nep-fmk New Economics Papers
on Financial Markets
Issue of 2019‒03‒11
eleven papers chosen by
Kwang Soo Cheong
Johns Hopkins University

  1. The Impact of ESG on Stocks’ Downside Risk and Risk Adjusted Return By Lööf, Hans; Stephan, Andreas
  2. Testing for Episodic Predictability in Stock Returns By Demetrescu, Matei; Georgiev, Iliyan; Rodrigues, Paulo MM; Taylor, AM Robert
  3. A critique of momentum anomalies By de Oliveira Souza, Thiago
  4. Artificial Counselor System for Stock Investment By Hadi NekoeiQachkanloo; Benyamin Ghojogh; Ali Saheb Pasand; Mark Crowley
  5. Repo rates and the collateral spread puzzle By Nyborg, Kjell G
  6. Limit Orders under Knightian Uncertainty By Michael Greinecker; Christoph Kuzmics
  7. The Risk Exposures of Safe Havens to Global and Regional Stock Market Shocks: A Novel Approach By Mehmet Balcilar; Riza Demirer; Rangan Gupta; Mark E. Wohar
  8. Halloween Effect in Developed Stock Markets: A US Perspective By Alex Plastun; Xolani Sibande; Rangan Gupta; Mark E. Wohar
  9. Stock Market Impact of Cross-Border Acquisitions in Emerging Markets By Norbäck, Pehr-Johan; Persson, Lars
  10. Cross-shareholding networks and stock price synchronicity: Evidence from China By Fenghua Wen; Yujie Yuan; Wei-Xing Zhou
  11. FinTech in Sub-Saharan African Countries; A Game Changer? By Amadou N Sy; Rodolfo Maino; Alexander Massara; Hector Perez Saiz; Preya Sharma

  1. By: Lööf, Hans (CESIS - Centre of Excellence for Science and Innovation Studies, Royal Institute of Technology); Stephan, Andreas (Jönköping International Business School, Jönköping University & Centre of Excellence for Science and Innovation Studies (CESIS))
    Abstract: Investments considering corporate social responsibility continue to expand. Are companies pursuing a CSR agenda benefiting shareholders by reducing their financial downside risk? This paper investigates the relationship between a firm’s environmental, social and corporate governance (ESG) scores and its downside risk on the stock market. We study this link using a panel of 887 stocks listed in five European countries over the period 2005-2017. Our empirical results show that higher ESG scores are associated with reduced downside risk of stock returns. Based on the Fama-French three factor model, we found no systematic relationship between ESG and the level of risk-adjusted return.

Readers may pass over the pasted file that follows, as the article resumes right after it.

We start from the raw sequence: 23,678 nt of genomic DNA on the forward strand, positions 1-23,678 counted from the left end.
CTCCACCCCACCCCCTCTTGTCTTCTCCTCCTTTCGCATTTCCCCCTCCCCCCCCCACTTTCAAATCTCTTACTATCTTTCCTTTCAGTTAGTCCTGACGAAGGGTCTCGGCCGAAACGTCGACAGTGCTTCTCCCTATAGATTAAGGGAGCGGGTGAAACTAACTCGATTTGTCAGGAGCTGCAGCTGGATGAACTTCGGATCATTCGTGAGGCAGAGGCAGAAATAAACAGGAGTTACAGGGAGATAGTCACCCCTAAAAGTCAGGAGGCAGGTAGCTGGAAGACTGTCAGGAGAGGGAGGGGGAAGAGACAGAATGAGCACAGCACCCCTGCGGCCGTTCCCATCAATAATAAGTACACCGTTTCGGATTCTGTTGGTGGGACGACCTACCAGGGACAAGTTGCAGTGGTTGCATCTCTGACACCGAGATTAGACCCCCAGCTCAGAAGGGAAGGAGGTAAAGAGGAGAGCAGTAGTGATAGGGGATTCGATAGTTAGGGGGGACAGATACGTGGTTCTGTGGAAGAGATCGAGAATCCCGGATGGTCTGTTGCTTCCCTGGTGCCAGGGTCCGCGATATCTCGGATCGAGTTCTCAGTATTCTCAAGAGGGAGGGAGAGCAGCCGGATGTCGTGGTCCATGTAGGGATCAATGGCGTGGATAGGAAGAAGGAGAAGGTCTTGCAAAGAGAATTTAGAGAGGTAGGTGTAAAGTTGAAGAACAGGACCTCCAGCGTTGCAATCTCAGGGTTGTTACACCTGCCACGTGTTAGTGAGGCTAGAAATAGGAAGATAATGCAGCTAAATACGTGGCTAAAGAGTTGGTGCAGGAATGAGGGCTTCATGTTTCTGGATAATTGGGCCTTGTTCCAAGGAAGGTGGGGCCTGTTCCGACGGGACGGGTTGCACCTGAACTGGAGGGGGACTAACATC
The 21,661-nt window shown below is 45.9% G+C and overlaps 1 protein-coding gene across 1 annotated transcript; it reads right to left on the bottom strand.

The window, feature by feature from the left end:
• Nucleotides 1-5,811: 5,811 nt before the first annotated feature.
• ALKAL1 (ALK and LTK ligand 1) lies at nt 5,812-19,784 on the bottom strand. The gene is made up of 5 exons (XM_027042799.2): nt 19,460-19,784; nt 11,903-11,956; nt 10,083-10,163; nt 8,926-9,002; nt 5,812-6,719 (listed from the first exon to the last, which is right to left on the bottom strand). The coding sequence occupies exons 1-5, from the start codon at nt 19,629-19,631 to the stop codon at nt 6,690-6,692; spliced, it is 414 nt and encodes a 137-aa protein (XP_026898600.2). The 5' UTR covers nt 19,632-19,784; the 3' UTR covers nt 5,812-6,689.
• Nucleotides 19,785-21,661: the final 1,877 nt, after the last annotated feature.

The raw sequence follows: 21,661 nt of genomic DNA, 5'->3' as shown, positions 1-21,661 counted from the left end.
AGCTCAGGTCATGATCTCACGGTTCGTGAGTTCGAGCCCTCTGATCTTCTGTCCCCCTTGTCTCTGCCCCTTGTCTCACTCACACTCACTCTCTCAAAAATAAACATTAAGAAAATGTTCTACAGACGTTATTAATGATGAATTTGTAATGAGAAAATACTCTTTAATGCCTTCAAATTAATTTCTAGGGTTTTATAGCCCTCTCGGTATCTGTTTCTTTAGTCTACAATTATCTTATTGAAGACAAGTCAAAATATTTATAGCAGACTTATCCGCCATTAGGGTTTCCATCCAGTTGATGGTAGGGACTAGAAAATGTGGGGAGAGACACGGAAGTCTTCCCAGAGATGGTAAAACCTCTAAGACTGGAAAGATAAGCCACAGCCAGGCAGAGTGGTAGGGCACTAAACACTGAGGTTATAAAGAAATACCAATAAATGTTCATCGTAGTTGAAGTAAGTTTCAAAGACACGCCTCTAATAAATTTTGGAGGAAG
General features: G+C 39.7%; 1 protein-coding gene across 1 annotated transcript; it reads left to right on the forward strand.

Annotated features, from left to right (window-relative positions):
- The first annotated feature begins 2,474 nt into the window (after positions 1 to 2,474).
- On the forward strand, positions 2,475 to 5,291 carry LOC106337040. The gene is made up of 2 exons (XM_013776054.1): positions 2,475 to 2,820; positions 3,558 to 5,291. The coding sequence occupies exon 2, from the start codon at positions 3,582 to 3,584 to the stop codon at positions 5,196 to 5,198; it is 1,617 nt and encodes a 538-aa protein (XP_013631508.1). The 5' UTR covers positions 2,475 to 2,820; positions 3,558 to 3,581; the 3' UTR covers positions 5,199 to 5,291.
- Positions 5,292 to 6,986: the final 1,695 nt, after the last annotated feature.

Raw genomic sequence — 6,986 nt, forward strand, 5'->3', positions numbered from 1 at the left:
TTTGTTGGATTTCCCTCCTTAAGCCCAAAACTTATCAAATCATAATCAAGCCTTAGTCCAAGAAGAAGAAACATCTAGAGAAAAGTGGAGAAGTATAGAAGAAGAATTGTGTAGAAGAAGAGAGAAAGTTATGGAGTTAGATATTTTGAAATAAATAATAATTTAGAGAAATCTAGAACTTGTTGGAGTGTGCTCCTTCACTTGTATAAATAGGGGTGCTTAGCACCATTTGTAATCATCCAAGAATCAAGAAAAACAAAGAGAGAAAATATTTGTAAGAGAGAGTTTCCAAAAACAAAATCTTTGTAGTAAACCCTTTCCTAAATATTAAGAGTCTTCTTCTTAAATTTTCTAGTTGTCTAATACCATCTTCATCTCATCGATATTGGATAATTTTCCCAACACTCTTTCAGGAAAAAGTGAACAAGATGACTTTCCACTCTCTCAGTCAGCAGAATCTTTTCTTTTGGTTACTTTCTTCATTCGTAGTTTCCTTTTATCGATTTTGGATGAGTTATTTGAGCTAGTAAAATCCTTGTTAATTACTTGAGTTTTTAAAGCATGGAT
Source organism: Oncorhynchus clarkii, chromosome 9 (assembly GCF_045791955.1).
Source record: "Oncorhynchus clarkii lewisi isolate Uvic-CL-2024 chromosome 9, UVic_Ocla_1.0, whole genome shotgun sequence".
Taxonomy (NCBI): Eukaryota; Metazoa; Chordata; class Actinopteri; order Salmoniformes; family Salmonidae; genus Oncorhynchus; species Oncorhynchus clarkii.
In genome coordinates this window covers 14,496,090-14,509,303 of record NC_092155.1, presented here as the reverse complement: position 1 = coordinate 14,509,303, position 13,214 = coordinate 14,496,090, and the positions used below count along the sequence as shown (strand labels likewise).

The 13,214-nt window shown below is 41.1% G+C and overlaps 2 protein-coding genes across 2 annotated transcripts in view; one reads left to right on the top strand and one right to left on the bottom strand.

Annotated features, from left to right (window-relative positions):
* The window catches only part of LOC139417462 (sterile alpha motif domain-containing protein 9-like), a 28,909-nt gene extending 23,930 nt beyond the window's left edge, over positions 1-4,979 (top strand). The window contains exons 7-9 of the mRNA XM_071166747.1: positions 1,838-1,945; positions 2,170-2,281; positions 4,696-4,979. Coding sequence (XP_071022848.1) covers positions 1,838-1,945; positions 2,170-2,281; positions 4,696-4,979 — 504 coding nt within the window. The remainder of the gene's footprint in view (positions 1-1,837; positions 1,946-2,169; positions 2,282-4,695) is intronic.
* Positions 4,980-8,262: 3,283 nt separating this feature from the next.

Keywords: ESG; Value at Risk; Risk-adjusted return; stock market; panel data
    JEL: D22 G11 G14 G32
    Date: 2019–03–06
    URL: http://d.repec.org/n?u=RePEc:hhs:cesisp:0477&r=all
  2. By: Demetrescu, Matei; Georgiev, Iliyan; Rodrigues, Paulo MM; Taylor, AM Robert
    Abstract: Standard tests based on predictive regressions estimated over the full available sample data have tended to find little evidence of predictability in stock returns. Recent approaches based on the analysis of subsamples of the data have been considered, suggesting that predictability where it occurs might exist only within so-called 'pockets of predictability' rather than across the entire sample. However, these methods are prone to the criticism that the sub-sample dates are endogenously determined such that the use of standard critical values appropriate for full sample tests will result in incorrectly sized tests leading to spurious findings of stock returns predictability. To avoid the problem of endogenously-determined sample splits, we propose new tests derived from sequences of predictability statistics systematically calculated over sub-samples of the data. Specifically, we will base tests on the maximum of such statistics from sequences of forward and backward recursive, rolling, and double-recursive predictive sub-sample regressions. We develop our approach using the over-identified instrumental variable-based predictability test statistics of Breitung and Demetrescu (2015). This approach is based on partial-sum asymptotics and so, unlike many other popular approaches including, for example, those based on Bonferroni corrections, can be readily adapted to implementation over sequences of subsamples. We show that the limiting distributions of our proposed tests are robust to both the degree of persistence and endogeneity of the regressors in the predictive regression, but not to any heteroskedasticity present even if the sub-sample statistics are based on heteroskedasticity-robust standard errors. We therefore develop fixed regressor wild bootstrap implementations of the tests which we demonstrate to be first-order asymptotically valid. Finite sample behaviour against a variety of temporarily predictable processes is considered. An empirical application to US stock returns illustrates the usefulness of the new predictability testing methods we propose.
    Keywords: predictive regression; rolling and recursive IV estimation; persistence; endogeneity; conditional and unconditional heteroskedasticity
    Date: 2019–02–27
    URL: http://d.repec.org/n?u=RePEc:esy:uefcwp:24137&r=all
  3. By: de Oliveira Souza, Thiago (Department of Business and Economics)